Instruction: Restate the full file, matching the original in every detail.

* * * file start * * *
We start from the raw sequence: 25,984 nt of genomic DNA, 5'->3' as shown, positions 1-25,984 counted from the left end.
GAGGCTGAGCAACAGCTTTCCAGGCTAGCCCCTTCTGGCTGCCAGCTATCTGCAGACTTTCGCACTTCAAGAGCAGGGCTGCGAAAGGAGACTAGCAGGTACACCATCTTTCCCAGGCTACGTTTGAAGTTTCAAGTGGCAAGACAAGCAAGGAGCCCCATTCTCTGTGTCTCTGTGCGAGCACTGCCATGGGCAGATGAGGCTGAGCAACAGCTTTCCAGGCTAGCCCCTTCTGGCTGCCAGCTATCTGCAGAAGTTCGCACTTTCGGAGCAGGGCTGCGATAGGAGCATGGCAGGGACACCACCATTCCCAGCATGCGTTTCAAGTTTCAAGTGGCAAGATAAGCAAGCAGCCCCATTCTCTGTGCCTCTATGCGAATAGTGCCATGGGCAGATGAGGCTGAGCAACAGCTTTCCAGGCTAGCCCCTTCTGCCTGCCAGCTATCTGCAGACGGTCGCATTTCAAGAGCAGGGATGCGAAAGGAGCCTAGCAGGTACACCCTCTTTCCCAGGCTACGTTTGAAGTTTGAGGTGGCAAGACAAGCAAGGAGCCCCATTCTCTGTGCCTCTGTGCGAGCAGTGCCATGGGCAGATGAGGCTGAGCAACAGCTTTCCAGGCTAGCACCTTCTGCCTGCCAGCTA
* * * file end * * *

We start from the raw sequence: 25,984 nt of genomic DNA, 5'->3' as shown, positions 1-25,984 counted from the left end.
GAGGCTGAGCAACAGCTTTCCAGGCTAGCCCCTTCTGGCTGCCAGCTATCTGCAGACTTTCGCACTTCAAGAGCAGGGCTGCGAAAGGAGACTAGCAGGTACACCATCTTTCCCAGGCTACGTTTGAAGTTTCAAGTGGCAAGACAAGCAAGGAGCCCCATTCTCTGTGTCTCTGTGCGAGCACTGCCATGGGCAGATGAGGCTGAGCAACAGCTTTCCAGGCTAGCCCCTTCTGGCTGCCAGCTATCTGCAGAAGTTCGCACTTTCGGAGCAGGGCTGCGATAGGAGCATGGCAGGGACACCACCATTCCCAGCATGCGTTTCAAGTTTCAAGTGGCAAGATAAGCAAGCAGCCCCATTCTCTGTGCCTCTATGCGAATAGTGCCATGGGCAGATGAGGCTGAGCAACAGCTTTCCAGGCTAGCCCCTTCTGCCTGCCAGCTATCTGCAGACGGTCGCATTTCAAGAGCAGGGATGCGAAAGGAGCCTAGCAGGTACACCCTCTTTCCCAGGCTACGTTTGAAGTTTGAGGTGGCAAGACAAGCAAGGAGCCCCATTCTCTGTGCCTCTGTGCGAGCAGTGCCATGGGCAGATGAGGCTGAGCAACAGCTTTCCAGGCTAGCACCTTCTGCCTGCCAGCTA